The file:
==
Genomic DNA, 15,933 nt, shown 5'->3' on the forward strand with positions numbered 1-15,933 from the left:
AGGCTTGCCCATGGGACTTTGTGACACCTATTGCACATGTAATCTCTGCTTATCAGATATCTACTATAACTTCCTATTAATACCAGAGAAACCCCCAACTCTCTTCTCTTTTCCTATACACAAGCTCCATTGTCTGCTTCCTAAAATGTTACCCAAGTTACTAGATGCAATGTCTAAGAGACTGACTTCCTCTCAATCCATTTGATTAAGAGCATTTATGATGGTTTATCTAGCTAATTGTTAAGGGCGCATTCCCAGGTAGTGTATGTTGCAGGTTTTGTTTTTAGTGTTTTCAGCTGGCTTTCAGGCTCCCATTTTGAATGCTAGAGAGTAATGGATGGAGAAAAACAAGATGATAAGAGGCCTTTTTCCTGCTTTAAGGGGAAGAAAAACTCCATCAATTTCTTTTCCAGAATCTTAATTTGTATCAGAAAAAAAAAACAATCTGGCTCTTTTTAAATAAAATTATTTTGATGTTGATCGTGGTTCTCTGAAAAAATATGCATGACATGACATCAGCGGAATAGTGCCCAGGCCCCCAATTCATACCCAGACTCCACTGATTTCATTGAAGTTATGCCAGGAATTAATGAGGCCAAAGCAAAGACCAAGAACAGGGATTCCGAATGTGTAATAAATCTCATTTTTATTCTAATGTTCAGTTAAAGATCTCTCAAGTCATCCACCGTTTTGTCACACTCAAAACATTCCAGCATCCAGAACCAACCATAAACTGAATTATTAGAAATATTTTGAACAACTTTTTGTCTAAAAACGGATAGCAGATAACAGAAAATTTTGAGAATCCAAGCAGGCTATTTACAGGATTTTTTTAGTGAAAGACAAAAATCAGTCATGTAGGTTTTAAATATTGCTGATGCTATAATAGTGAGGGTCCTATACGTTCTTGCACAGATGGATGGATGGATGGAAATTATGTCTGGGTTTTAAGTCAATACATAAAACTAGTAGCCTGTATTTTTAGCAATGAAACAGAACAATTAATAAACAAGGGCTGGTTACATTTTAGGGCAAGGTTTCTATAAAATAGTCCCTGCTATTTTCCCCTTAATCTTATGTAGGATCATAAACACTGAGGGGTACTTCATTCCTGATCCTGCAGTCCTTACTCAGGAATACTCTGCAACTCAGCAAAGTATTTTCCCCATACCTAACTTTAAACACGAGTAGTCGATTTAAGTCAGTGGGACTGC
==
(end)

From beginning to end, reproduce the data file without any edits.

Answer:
Genomic DNA, 15,933 nt, shown 5'->3' on the forward strand with positions numbered 1-15,933 from the left:
AGGCTTGCCCATGGGACTTTGTGACACCTATTGCACATGTAATCTCTGCTTATCAGATATCTACTATAACTTCCTATTAATACCAGAGAAACCCCCAACTCTCTTCTCTTTTCCTATACACAAGCTCCATTGTCTGCTTCCTAAAATGTTACCCAAGTTACTAGATGCAATGTCTAAGAGACTGACTTCCTCTCAATCCATTTGATTAAGAGCATTTATGATGGTTTATCTAGCTAATTGTTAAGGGCGCATTCCCAGGTAGTGTATGTTGCAGGTTTTGTTTTTAGTGTTTTCAGCTGGCTTTCAGGCTCCCATTTTGAATGCTAGAGAGTAATGGATGGAGAAAAACAAGATGATAAGAGGCCTTTTTCCTGCTTTAAGGGGAAGAAAAACTCCATCAATTTCTTTTCCAGAATCTTAATTTGTATCAGAAAAAAAAAACAATCTGGCTCTTTTTAAATAAAATTATTTTGATGTTGATCGTGGTTCTCTGAAAAAATATGCATGACATGACATCAGCGGAATAGTGCCCAGGCCCCCAATTCATACCCAGACTCCACTGATTTCATTGAAGTTATGCCAGGAATTAATGAGGCCAAAGCAAAGACCAAGAACAGGGATTCCGAATGTGTAATAAATCTCATTTTTATTCTAATGTTCAGTTAAAGATCTCTCAAGTCATCCACCGTTTTGTCACACTCAAAACATTCCAGCATCCAGAACCAACCATAAACTGAATTATTAGAAATATTTTGAACAACTTTTTGTCTAAAAACGGATAGCAGATAACAGAAAATTTTGAGAATCCAAGCAGGCTATTTACAGGATTTTTTTAGTGAAAGACAAAAATCAGTCATGTAGGTTTTAAATATTGCTGATGCTATAATAGTGAGGGTCCTATACGTTCTTGCACAGATGGATGGATGGATGGAAATTATGTCTGGGTTTTAAGTCAATACATAAAACTAGTAGCCTGTATTTTTAGCAATGAAACAGAACAATTAATAAACAAGGGCTGGTTACATTTTAGGGCAAGGTTTCTATAAAATAGTCCCTGCTATTTTCCCCTTAATCTTATGTAGGATCATAAACACTGAGGGGTACTTCATTCCTGATCCTGCAGTCCTTACTCAGGAATACTCTGCAACTCAGCAAAGTATTTTCCCCATACCTAACTTTAAACACGAGTAGTCGATTTAAGTCAGTGGGACTGC